Further to Bishop Nulty’s appeal last Sunday in relation to the current refugee crisis he has now appointed Very Rev Adrian Carbery PP to co-ordinate the response from our diocese and liaise with the various agencies in allocating our available resources be it empty houses, manpower, clothes etc. There has been a very positive and constructive response from many parishes including Portlaoise, Clonmore, Carbury, Leighlin, in the past week.
I am most grateful to Fr Adrian for taking on this task and know that he will receive the full support of all our parishes.
Contact details: Fr Adrian Carbery, St Brigids Parish, Kildare Town, Co Kildare
Email: [email protected]
Mobile: 087 2257481
The main challenges Refugees would have:
- Trauma Counselling (understanding the situation they have come from and their sufferings)
- Language difficulties (English is not their first language and supports for this)
- Education (Access to Primary Schools, Secondary Schools and opportunities for third level)
- Long-term Integration
“for I was hungry and you gave me food, I was thirsty and you gave me drink, I was a stranger and you welcomed me” Mt.25:35
The past couple of months have been a huge challenge on the resources and the mindset of continental Europe. We currently face the greatest crisis Europe has been challenged with since the Second World War, the Refugee issue. Yes, when we were confronted by Grexit, there was an overnight emergency meeting of European leaders; when faced with the refugee boats and inhumane settlements, the emergency meeting can take place two weeks down the road. Money seems to be of greater priority to the political will of Europe than the value of life. Yes, when the abandoned lorry with seventy-one victims decomposing inside was not on the side of the M9, the M7 or the M50, it wasn’t really our concern; the Austrians can deal with that. Yes, when we saw the images of the Hungarians building a barbed wire fence, we didn’t get too disturbed. Yes, when the Port of Calais was blocked, we saw it as very inconvenient for our hauliers, caught up in a confrontation not of their making. Or is it? Didn’t that image stare us all in our faces on Thursday morning’s papers of the young three year-old Syrian boy whose lifeless body was washed up like driftwood on a Turkish beach. Surely our baptismal calling invites us and challenges us as a diocese to look after the most vulnerable, to be cognizant of the most forgotten and to welcome the most displaced.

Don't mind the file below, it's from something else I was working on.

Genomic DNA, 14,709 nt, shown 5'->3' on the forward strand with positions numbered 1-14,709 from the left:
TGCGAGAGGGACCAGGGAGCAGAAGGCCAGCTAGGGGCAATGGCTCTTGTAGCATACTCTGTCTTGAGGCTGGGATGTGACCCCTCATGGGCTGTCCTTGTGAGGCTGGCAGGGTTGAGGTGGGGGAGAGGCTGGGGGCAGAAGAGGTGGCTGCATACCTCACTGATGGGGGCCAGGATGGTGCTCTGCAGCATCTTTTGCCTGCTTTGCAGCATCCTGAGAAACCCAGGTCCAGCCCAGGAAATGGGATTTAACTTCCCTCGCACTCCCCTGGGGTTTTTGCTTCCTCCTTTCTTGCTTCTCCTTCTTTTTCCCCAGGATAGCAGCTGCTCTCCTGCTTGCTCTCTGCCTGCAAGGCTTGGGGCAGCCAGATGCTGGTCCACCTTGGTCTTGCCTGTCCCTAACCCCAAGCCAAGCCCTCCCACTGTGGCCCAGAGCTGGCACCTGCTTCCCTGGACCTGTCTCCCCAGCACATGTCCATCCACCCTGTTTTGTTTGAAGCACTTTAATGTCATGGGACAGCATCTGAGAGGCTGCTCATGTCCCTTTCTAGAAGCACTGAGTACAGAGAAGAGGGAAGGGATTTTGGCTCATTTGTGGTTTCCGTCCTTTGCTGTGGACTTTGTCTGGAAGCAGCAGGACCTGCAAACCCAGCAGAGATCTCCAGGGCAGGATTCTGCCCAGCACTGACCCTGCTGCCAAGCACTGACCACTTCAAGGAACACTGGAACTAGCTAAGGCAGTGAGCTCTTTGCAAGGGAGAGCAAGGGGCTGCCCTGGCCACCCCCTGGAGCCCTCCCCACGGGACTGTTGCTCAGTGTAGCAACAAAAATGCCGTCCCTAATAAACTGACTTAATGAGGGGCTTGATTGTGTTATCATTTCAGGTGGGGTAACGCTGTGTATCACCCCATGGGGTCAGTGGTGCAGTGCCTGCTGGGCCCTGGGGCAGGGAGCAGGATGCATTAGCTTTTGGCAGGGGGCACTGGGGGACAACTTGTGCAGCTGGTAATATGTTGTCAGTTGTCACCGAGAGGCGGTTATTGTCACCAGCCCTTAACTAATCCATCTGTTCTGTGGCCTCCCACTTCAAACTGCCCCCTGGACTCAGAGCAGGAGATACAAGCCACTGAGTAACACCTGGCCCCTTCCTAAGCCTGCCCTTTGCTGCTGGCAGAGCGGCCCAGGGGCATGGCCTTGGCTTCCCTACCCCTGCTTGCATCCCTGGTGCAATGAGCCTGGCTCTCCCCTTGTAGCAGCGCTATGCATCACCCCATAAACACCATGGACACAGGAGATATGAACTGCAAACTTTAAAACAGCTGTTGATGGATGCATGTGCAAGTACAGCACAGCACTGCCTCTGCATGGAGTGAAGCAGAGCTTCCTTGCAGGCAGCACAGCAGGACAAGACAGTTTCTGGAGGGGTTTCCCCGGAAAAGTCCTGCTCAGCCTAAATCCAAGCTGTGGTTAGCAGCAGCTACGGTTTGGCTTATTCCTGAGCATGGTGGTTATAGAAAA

I applaud different efforts in the diocese that are currently underway to address our collective response as parishioners, as followers of Christ to this huge crisis. It calls for an inter-agency response and the church will not be found wanting in playing its part. I encourage parishes and deaneries to gather together to reflect on our pastoral response. I always believe it is important to make distinctions in our use of words – migrants move, refugees flee and in all cases they are fleeing from situations of terror and blatant persecution. In this regard I give my full support to the public meeting organized for St. Peter & Paul’s Church, Portlaoise on Monday next at 8pm. I conclude with the words of Pope Francis who responded to the migrant issue much faster than any other leader in Europe when he spoke at Lampedusa: “Immigrants dying at sea, in boats which were vehicles of hope and became vehicles of death”.